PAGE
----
WASHINGTON | Army officials said Thursday that 98% of their active duty force had gotten at least one dose of the mandatory coronavirus vaccine as of this week’s deadline for the shots but that more than 3,800 soldiers flatly refused and could start being removed from the military next month.
The U.S. military’s largest service, however, reported the lowest number of service members seeking a religious exemption — a bit more than 1,700 soldiers — compared with the other three smaller services. In comparison, there are more than 4,700 in the Air Force, 3,000 in the Marine Corps and 2,700 in the Navy who are requesting religious exemptions, according to data released by the services in the past week. None has yet been approved.
The Pentagon announced earlier this year that the COVID-19 vaccine was mandatory for all service members, including the National Guard and Reserve. Defense Secretary Lloyd Austin has said repeatedly that getting the vaccine is critical to maintaining a heathy, ready force that can be prepared to defend the nation. The Pentagon is also weighing making the vaccine booster shots mandatory for service members.
The Army, which totals more than 478,000 active duty soldiers, had the last vaccine deadline among the services for their active duty troops, Wednesday. And it scored the second highest rate for those who have gotten at least one shot, 97.9%. The Navy leads with more than 98%, while the Air Force is at 97.5% and the Marine Corps is at 95%.
The other services had earlier deadlines. The Air Force required vaccines for the active duty by Nov. 2, while members of the Navy and the Marine Corps had until Nov. 28 to get the shots and their Reserve members have until Dec. 28. Air Force Guard and Reserves had until Dec. 2, and the Army Guard and Reserve soldiers have until next June.
“Vaccinating our soldiers against COVID-19 is first and foremost about Army readiness,” Army Secretary Christine Wormuth said in a statement. “To those who continue to refuse the vaccine and are not pending a final decision on a medical or administrative exemption, I strongly encourage you to get the vaccine. If not, we will begin involuntary separation proceedings.”
According to data released by the Army, more than 2,700 soldiers who refused the vaccine have already been given written reprimands, and six soldiers have been fired from leadership positions. The Army has said that soldiers who refuse the vaccine should not be in leadership jobs.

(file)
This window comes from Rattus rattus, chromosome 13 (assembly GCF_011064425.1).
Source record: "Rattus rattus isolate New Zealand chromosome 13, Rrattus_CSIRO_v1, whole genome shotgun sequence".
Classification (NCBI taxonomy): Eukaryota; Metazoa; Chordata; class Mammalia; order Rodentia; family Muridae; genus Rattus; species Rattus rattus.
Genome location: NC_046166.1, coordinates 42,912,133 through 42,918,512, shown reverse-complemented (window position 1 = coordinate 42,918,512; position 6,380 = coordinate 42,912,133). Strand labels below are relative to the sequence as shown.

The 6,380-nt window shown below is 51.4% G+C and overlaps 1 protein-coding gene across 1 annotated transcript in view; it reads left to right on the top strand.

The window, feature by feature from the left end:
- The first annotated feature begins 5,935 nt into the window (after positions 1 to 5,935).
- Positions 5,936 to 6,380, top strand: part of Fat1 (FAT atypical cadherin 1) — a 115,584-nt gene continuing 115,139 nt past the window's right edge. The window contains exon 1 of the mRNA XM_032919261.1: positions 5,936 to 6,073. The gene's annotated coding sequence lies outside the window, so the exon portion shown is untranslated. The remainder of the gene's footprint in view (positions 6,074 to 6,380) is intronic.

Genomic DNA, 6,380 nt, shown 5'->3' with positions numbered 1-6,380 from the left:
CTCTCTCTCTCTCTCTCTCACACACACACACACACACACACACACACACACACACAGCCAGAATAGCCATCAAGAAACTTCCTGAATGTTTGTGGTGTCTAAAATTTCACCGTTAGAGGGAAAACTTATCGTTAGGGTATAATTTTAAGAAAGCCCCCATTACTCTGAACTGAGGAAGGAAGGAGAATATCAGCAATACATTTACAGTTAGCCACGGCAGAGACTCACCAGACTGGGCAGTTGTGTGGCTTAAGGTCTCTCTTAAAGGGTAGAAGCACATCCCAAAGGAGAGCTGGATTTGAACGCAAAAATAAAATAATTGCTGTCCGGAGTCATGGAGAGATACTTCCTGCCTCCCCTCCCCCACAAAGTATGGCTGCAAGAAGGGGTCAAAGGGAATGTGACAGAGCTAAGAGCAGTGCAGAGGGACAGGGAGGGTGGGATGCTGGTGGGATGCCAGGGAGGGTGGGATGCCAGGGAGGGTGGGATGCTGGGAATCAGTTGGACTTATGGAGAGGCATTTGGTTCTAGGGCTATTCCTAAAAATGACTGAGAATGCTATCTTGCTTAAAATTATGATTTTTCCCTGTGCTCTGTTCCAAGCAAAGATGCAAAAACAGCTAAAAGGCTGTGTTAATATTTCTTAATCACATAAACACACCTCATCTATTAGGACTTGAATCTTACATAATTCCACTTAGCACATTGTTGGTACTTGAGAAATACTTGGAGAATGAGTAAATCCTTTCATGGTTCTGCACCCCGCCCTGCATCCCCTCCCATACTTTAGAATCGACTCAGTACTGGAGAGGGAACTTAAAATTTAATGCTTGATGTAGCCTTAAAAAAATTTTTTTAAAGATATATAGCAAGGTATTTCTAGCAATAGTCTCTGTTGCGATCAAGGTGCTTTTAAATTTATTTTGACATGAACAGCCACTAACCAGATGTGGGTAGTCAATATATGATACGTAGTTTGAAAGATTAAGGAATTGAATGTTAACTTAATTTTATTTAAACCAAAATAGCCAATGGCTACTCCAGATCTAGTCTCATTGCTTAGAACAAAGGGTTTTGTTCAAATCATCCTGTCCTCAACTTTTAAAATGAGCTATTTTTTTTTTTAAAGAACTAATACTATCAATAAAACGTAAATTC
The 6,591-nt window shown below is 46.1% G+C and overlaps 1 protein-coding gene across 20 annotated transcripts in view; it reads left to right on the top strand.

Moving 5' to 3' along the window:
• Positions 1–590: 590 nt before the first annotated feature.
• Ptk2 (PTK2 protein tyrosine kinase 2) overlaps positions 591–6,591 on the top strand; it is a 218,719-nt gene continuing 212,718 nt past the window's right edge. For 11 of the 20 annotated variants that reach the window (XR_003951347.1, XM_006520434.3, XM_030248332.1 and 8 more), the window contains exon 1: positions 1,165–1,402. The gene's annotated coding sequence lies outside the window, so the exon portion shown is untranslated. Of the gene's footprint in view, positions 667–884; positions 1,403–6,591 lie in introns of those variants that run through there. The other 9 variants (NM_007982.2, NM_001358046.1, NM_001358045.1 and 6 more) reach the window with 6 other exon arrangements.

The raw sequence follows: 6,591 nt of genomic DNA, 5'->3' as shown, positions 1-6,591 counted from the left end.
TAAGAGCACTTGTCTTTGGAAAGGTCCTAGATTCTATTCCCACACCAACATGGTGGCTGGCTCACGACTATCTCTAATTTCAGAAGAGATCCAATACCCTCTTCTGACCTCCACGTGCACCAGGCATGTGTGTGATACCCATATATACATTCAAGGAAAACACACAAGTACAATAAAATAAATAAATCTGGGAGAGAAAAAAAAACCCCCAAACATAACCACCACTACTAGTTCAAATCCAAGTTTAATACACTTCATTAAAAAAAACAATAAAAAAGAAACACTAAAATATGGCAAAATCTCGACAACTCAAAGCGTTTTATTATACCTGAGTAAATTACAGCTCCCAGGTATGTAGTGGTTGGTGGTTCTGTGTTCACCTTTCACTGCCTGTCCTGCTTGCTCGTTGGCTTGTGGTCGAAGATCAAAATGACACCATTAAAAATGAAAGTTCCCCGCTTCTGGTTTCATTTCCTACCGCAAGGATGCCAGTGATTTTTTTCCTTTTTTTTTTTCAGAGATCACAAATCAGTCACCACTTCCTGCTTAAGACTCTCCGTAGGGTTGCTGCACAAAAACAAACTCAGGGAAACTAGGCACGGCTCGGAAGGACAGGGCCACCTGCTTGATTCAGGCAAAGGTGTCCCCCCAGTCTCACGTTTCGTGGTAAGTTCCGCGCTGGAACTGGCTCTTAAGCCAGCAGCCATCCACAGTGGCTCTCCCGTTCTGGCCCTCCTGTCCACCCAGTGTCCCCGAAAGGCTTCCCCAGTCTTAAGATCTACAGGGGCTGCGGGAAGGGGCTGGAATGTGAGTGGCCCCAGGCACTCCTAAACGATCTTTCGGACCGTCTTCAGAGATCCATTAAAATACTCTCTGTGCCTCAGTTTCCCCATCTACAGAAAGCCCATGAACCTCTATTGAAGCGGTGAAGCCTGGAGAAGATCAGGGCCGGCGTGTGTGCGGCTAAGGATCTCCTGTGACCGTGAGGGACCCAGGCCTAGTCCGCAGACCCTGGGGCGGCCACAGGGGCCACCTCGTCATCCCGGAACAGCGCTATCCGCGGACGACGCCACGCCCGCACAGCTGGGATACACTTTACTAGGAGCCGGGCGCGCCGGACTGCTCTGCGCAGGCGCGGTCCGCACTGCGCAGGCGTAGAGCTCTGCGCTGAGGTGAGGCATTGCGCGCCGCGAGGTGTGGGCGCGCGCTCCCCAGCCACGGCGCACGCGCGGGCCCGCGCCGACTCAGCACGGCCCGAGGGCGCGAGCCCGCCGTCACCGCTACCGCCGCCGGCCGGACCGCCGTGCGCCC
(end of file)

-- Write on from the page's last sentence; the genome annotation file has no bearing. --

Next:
Procedures to begin discharging those who refuse the vaccine are slated to begin in January, giving soldiers a bit more time to change their minds before being forced out. Students at the U.S. Military Academy at West Point who refuse the vaccine and do not get an approved exemption will not be commissioned as officers.
The Air Force this week said it has already discharged 27 airmen for refusing to obey a lawful order and get the COVID-19 vaccine, making them what officials believe are the first service members to be removed for disobeying the shot mandate.
The airmen were formally discharged for failure to obey an order. It is possible that some had other infractions on their records, but all had the vaccine refusal as one of the elements of their discharge.
Overall, the Army said that more than 6,200 soldiers are seeking some type of temporary or permanent exemption, including 641 medical requests and the 1,746 religious requests.
Of those 6,200 requests, nearly 3,900 have received an approved temporary exemption. Four got a permanent medical exemption. Temporary exemptions can be for a variety of reasons ranging from medical, such as pregnancy, to administrative, such as someone who is retiring or is in a remote location where there are no readily available vaccines.
Across the military, the vaccine reaction has mirrored that of society as a whole, with thousands of members seeking exemptions or refusing the shots. But overall the percentage of troops — particularly active duty members — who quickly got the shots exceeds the nationwide numbers. According to the Centers for Disease Control and Prevention, about 72% of the U.S. population age 18 or older has gotten at least one shot.
Members of the U.S. military are already required to get as many as 17 vaccines, depending on where they are deployed. The requirements — which include shots for smallpox, hepatitis, polio and the flu — also provide for a number of temporary and permanent exemptions for either medical or administrative reasons.